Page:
NSW election: our chance to vote 1 for climate and health

The Lancet has described tackling climate change as the ‘greatest global health opportunity of the 21st century.’ The upcoming NSW election is one of those opportunities to improve our health, but we need to vote for politicians who will take climate change seriously. Tackling climate change will involve moving rapidly to renewable energy. 
Stopping emissions from coal-fired power stations will immediately improve our health with fewer deaths, cardiovascular disease, low birth weight babies, premature babies and new cases of diabetes. Tightening the licences on coal fired power stations to reduce pollution, as well as putting a price on pollution by increasing the load based licencing fee, will further improve health. 

It is encouraging to hear the NSW Labor party proposing seven gigawatts of new reliable renewable energy to power more than three million homes in the state by 2030. This is a good start on our way to 100% green power.  

Climate change is impacting on our health everyday through extreme weather events such as more severe fires, floods, droughts and heat waves. For Australia, January was the all-time hottest month. Hot weather exacerbates the urban heat effect resulting in huge discrepancies in temperatures from eastern to western Sydney. It worsens ozone pollution and puts more pressure on our emergency services. It is risking our food and water security. Most importantly, it causes an increase in deaths. 

And this is only the beginning. Global temperatures are going to increase even if we were able to reduce our emissions to zero overnight. 

 With the right policies, there are many opportunities to improve our health in ways that will also mitigate against climate change. It’s a win-win situation. 

Fortunately, many of the climate change sceptics are starting to understand climate change. For those who still don’t accept the science, the recent judgement in the Rocky Hill open cut coal mine case has made an impact. The mine was rejected for a number of reasons including its implications for climate change. In this judgement, the chief justice of the Land and Environment court stated: ‘All anthropogenic greenhouse gas emissions contribute to climate change…. The increased greenhouse concentrations in the atmosphere have already affected, and will continue to affect, the climate system.’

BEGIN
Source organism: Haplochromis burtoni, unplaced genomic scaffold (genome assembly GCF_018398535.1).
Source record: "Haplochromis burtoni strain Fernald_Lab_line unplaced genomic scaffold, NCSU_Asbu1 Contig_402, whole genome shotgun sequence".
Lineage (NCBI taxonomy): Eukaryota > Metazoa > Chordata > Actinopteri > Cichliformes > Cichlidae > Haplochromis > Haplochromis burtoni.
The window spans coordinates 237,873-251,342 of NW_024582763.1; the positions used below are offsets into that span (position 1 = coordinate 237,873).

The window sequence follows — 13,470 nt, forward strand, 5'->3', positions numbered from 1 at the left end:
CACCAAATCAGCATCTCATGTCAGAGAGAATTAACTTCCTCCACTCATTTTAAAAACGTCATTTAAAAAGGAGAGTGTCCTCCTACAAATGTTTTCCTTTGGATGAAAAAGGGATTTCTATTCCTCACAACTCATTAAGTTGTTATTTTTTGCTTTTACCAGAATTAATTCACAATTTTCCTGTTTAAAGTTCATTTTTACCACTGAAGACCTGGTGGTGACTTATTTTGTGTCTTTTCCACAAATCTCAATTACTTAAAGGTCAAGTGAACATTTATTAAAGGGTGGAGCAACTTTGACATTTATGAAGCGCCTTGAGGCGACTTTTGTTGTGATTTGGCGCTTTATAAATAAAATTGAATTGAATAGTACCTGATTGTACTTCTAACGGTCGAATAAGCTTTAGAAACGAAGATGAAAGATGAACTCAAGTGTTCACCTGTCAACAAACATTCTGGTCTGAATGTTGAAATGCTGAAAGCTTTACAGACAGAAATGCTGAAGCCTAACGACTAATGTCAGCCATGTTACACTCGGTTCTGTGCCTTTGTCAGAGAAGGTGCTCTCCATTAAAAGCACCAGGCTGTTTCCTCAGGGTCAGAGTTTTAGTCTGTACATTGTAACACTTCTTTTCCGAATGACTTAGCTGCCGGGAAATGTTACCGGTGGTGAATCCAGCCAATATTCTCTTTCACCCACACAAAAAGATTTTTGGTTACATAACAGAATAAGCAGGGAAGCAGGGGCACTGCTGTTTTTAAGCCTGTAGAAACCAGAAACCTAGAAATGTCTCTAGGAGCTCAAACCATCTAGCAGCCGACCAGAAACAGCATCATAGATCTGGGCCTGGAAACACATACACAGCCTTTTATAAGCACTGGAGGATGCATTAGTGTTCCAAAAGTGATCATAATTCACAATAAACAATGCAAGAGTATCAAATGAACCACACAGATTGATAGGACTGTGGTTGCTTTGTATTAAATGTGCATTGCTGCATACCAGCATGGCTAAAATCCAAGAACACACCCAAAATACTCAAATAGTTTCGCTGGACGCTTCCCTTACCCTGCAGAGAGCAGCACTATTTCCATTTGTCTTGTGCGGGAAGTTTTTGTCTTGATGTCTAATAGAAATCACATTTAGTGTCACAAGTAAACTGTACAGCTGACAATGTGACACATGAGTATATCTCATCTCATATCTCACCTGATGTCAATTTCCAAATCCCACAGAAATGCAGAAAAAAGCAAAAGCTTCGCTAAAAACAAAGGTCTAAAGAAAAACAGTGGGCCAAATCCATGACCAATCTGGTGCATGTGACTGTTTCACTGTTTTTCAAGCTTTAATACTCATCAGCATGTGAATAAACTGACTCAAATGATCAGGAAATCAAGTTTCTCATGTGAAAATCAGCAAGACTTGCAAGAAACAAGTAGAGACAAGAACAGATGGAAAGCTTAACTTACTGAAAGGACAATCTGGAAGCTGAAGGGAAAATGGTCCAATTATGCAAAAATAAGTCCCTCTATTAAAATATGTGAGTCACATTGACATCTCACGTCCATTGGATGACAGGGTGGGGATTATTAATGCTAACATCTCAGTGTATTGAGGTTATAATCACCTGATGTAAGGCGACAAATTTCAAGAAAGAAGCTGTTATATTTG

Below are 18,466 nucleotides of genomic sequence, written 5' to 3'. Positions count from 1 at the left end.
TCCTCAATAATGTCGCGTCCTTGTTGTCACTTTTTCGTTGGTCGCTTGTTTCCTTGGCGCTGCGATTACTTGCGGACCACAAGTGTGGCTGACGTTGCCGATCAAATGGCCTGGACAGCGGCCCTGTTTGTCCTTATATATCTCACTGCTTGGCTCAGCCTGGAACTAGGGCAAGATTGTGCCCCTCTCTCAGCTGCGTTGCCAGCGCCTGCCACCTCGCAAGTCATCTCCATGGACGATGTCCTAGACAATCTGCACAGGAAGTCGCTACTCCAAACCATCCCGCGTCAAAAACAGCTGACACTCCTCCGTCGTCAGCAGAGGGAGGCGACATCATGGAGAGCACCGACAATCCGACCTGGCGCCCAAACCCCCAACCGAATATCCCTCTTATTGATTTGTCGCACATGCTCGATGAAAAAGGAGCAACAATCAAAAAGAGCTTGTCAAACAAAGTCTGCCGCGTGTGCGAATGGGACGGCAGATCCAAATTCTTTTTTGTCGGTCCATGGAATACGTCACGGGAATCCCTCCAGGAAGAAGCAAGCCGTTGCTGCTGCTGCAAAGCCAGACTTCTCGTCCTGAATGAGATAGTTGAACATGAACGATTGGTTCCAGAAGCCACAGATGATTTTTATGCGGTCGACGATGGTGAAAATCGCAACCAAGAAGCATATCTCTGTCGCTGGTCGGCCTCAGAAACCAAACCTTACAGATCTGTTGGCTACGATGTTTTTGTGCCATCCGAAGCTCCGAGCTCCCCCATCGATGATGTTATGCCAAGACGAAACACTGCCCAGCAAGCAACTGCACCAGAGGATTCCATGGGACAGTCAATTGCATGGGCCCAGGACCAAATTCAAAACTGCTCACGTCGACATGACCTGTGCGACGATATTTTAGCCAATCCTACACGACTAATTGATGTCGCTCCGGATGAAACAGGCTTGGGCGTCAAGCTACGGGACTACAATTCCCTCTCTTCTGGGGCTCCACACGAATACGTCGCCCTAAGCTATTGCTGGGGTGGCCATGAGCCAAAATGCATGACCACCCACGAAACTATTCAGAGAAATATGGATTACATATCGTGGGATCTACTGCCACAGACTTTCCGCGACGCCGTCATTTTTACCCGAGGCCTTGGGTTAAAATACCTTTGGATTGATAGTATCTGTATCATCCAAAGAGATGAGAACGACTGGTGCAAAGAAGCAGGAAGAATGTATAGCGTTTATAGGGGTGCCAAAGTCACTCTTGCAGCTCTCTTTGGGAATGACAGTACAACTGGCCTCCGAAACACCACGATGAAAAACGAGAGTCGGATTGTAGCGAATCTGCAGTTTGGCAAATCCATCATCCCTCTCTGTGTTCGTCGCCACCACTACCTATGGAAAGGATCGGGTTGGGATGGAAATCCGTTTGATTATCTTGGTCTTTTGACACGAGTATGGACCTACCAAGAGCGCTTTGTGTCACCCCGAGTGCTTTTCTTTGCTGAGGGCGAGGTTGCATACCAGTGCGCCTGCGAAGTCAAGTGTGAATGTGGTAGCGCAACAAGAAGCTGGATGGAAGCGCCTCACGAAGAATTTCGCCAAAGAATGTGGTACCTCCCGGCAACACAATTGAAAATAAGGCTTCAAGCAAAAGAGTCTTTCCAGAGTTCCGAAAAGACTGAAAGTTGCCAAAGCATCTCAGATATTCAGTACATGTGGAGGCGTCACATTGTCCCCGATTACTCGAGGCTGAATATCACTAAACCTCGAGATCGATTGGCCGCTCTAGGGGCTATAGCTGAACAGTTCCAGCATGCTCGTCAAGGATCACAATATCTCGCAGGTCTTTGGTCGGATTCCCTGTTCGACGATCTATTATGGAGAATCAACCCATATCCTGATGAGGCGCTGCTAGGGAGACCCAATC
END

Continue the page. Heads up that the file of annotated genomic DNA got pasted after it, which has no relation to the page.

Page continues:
So, it is now stated in law that humans are making climate change worse and that there is no room for further fossil fuel developments. This has caused massive concern within the fossil fuel industry. It is interesting to see how some politicians and some newspapers have responded by trying to discount this judgement. It has even resulted in the NSW Bar having to defend the Chief Justice! 

Coal is not the only fossil fuels that needs to stay in the ground. Unconventional gas (UCG) is one of those fossil fuel developments which will also make climate change worse. It is imperative that this industry is not developed any further. UCG is not a transition fuel as some political parties would have us believe. The fugitive emissions alone are sufficient to negate any perceived benefit of UCG over other fossil fuels. 

UCG is already causing environmental damage. UCG uses vast amounts of water and could irreversibly pollute the Artesian Basin. Farmers are already concerned about the unprecedented challenges to their capacity to produce food as well as feed their livestock. Many farmers are opposed to UCG and we need to support them by voting for politicians who will ban UCG. 

Mitigating against climate change will also have beneficial effects on our health. 

The Cancer Council has been lobbying for more action on obesity. The Heart Foundation has been lobbying for more cycleways. Safe cycleways will result in more active transport which will increase fitness, reduce the risk of obesity and reduce our dependency on burning fossil fuels. Similarly, a more plant-based diet will reduce the risk of cardiovascular disease and cancer as well as reducing the carbon footprint from the agricultural sector. The world needs to make agriculture a carbon sink rather than a source of greenhouse gas emissions. 

 The story is the same for vehicles. We need policies that will quickly transition to electric vehicles. This will reduce pollution which will have an immediate improvement to our health as well as reduce greenhouse gas emissions. 

 All these policies are technically feasible, but need political will that has not been seen in the last few years. The upcoming elections provide us an opportunity to Vote 1 for climate and our health.

 John Van Der Kallen is a rheumatologist and the NSW Chair of Doctors for the Environment Australia. Link to the Croakey article here.

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